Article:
- Taxation of controlled foreign companies (CFCs). Russian residents will lose the opportunity to exempt the profits of CFCs established in “unfriendly” countries from taxation in Russia based on the effective tax rate (at least 75% of the Russian rate).A CFC’s financial statements will only need to be prepared in accordance with Russian accounting standards.
- Exchange of tax information. Despite the fact that, in 2022, some countries unilaterally stopped the exchange of tax information with Russia, the termination of the Agreements could completely stop the exchange of such data between countries. At the same time, the obligation to exchange tax information is also enshrined in the Convention on Mutual Administrative Assistance in Tax Matters. Its provisions are general in nature, so “unfriendly” countries will have more opportunities not to comply with requests from Russian tax authorities
- Currency regulation. Termination of the Agreements will also have a negative effect on currency regulation, since, starting from January 1, 2020, Russian residents have the opportunity to transfer funds from non-residents directly to foreign banks located in foreign countries that automatically exchange financial information with Russia. In relation to other countries, a strict regime for the use of foreign accounts has been established.
Particular attention should be paid to the position of Switzerland, which in the autumn of 2022 announced the suspension of the exchange of financial information with Russia. As a result of such statement, Switzerland was not included in the updated list of countries that exchange tax information with Russia. Since it is quite common for Russian individuals and legal entities to have accounts in Swiss banks, such residents have already faced the problem of using Swiss accounts and complying with Russian currency legislation and, in particular, submitting notifications about the movement of funds in foreign accounts.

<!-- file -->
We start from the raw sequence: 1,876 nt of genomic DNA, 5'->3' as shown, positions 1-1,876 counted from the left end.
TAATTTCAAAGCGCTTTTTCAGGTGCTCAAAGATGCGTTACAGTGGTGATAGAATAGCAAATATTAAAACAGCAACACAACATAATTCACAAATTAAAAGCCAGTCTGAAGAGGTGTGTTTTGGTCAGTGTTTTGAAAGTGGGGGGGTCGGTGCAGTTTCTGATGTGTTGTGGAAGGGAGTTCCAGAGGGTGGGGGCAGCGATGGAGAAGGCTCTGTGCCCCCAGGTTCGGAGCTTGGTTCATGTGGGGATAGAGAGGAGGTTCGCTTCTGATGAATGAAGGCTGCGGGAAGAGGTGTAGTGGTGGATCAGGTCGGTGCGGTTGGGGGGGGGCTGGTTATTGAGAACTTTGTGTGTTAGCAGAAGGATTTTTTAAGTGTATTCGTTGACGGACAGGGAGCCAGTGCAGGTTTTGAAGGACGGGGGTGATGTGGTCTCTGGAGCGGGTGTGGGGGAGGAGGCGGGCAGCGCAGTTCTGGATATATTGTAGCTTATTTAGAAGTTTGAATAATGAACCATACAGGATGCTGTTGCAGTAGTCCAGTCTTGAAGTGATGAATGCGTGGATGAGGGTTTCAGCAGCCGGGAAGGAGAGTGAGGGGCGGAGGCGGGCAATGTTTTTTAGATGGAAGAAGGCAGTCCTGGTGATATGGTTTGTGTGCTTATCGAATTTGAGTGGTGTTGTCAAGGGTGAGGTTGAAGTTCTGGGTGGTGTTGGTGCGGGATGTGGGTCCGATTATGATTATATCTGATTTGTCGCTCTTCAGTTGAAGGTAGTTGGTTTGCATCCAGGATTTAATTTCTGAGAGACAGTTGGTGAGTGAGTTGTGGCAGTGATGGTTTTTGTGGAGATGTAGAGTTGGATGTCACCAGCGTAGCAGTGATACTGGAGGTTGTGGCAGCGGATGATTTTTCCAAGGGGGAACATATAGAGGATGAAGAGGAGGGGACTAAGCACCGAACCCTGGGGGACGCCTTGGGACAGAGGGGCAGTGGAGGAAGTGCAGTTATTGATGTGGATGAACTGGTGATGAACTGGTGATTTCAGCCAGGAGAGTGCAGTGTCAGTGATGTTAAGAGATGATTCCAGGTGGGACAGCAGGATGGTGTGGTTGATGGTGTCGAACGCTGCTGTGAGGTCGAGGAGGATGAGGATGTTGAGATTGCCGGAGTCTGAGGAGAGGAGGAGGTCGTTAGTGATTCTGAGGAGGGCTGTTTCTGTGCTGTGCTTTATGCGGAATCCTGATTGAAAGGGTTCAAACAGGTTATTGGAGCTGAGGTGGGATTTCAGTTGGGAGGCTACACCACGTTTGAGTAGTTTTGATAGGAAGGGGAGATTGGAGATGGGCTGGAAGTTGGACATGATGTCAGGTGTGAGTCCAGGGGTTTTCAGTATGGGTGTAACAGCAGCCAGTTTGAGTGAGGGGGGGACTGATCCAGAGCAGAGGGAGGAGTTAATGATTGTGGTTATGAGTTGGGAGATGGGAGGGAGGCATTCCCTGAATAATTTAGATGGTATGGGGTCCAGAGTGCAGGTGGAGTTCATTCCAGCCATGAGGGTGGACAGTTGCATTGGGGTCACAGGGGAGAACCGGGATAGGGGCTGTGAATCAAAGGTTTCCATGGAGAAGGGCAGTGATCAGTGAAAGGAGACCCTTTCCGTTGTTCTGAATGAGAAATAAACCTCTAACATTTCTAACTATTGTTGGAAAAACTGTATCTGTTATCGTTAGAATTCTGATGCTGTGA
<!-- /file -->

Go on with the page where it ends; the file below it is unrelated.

Thus, it is worth considering that the termination of the Agreements will have significant negative consequences for businesses still structured using “unfriendly” countries, and for persons with personal, family or property ties to both jurisdictions.
We recommend that you first analyze the effect that termination of Agreements may have and then develop an action plan to minimize the negative consequences should the expected consequences actually occur.
 Nevertheless, Russian residents will retain the opportunity to exempt a CFC’s profits from taxation on other grounds provided for by Russian law. An example is if the CFC is an active foreign company, i.e., active income accounts for at least 80% of all the CFC’s revenues.
 Excluding the special fixed profit tax regime for CFCs.
 The Convention on Mutual Administrative Assistance in Tax Matters (concluded in Strasbourg on January 25, 1988).
 The Federal Tax Service’s Order No. ED-7-17/986@ dated October 28, 2022 “On approving the List of states (territories) with which the automatic exchange of financial information is carried out” (registered with the Russian Ministry of Justice on December 5, 2022 under No. 71361)